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2nd Grade students ready to begin another great year


How to Avoid Back to School Burnout

By. Andres Portela 

Summer is over, and everyone is back to school which means we are on the school schedule again. Adjusting to structured learning and consistent eating schedules can be overwhelming coming from a summer full of fun and excitement; it's essential that students jump right back in or it could turn into a rough year. 

Back to School burnout occurs much like how marathon runners can get burnout halfway through their pre-race plan. According to Florida National University, burnout is characterized by a state of emotional, mental, and physical exhaustion that is caused by excessive or prolonged stress. As burnout sets in, students can exhibit signs of negative moods, breakdowns, and disassociation from everyday tasks. 

Burnout can happen amongst teacher, students, and parents and can result in missed days, increased anxiety, and decrease energy which all result in the use of sick days. We try to ensure that our students, staff, and parents have a few steps to get through the first few weeks of school. 

  1. Recognize- watch for signs and recognize that you or your child is getting burned out.
  2. Reverse-Acknowledge the actual damage and reverse it by managing stress. Seek out support from our school counselor Ms. Cohen.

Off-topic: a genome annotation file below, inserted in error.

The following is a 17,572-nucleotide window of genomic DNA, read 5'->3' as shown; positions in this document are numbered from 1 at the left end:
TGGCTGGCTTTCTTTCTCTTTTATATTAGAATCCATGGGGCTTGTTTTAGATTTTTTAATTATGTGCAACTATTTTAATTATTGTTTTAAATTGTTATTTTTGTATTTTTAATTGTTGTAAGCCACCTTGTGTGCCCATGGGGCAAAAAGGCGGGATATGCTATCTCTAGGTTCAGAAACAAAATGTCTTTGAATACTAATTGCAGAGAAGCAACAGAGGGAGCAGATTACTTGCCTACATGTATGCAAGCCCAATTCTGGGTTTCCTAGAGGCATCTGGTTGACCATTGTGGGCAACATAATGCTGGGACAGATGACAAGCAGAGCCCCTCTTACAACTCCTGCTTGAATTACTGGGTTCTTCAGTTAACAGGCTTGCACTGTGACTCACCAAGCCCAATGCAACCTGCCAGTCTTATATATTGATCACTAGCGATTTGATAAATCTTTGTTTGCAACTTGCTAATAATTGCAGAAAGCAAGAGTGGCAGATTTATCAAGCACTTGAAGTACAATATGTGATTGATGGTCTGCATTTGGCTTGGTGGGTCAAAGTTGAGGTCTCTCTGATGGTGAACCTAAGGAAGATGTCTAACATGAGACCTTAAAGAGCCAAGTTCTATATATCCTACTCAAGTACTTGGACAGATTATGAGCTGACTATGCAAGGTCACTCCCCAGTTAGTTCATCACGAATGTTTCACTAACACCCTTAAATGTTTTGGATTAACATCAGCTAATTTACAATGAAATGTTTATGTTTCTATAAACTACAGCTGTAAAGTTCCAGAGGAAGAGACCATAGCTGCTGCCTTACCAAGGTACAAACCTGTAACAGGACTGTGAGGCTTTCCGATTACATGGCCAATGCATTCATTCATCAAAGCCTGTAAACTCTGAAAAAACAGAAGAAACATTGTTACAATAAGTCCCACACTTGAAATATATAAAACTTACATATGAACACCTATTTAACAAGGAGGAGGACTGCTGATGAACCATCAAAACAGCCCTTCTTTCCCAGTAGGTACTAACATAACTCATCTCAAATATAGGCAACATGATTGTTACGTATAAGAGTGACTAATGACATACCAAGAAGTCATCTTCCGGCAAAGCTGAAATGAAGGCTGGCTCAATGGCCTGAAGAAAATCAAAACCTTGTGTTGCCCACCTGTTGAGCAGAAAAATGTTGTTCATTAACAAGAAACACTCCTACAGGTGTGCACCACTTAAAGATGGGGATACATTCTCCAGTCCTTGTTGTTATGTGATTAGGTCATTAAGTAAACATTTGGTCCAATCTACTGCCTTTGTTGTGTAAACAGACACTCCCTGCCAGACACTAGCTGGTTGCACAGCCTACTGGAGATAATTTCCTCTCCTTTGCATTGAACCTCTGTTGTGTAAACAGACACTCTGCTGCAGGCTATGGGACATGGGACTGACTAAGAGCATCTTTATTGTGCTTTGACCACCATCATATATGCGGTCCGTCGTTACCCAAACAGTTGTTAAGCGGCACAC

3. Resilience- Build your resilience to stress by taking care of your physical and mental health. 

Take mental breaks on the weekend. Nothing is more important than your health and wellbeing. Ensure that your student has a lifestyle that can easily be replicated at school and at home. Here are a few ways that we assist your child while they are at school. 

  1. Organized and on time. Students are less likely to experience burnout when they feel like they have a good handle on school, sports, and home life. That’s why at school we have a bell structure that signal transitions in activates but also allow the student to have a dose of healthy structure.
  2. An understanding of everyone's responsibilities. Breaking down goals into long-term goals that have small progressive benchmarks allows each student to feel like they are accomplishing so much more. Sometimes the small successes go a long way.
  3. “Go-Dark” with technology free zones. The constant presence of social media, internet, and screens we all need a minute to decompress. It’s necessary to take a break from school life, disconnect from tech and social media, and rest. 

It is essential that each student feels confident and feels like they can perform adequately, we can do this through ensuring that there is continuity between home life, school, and moments in between.

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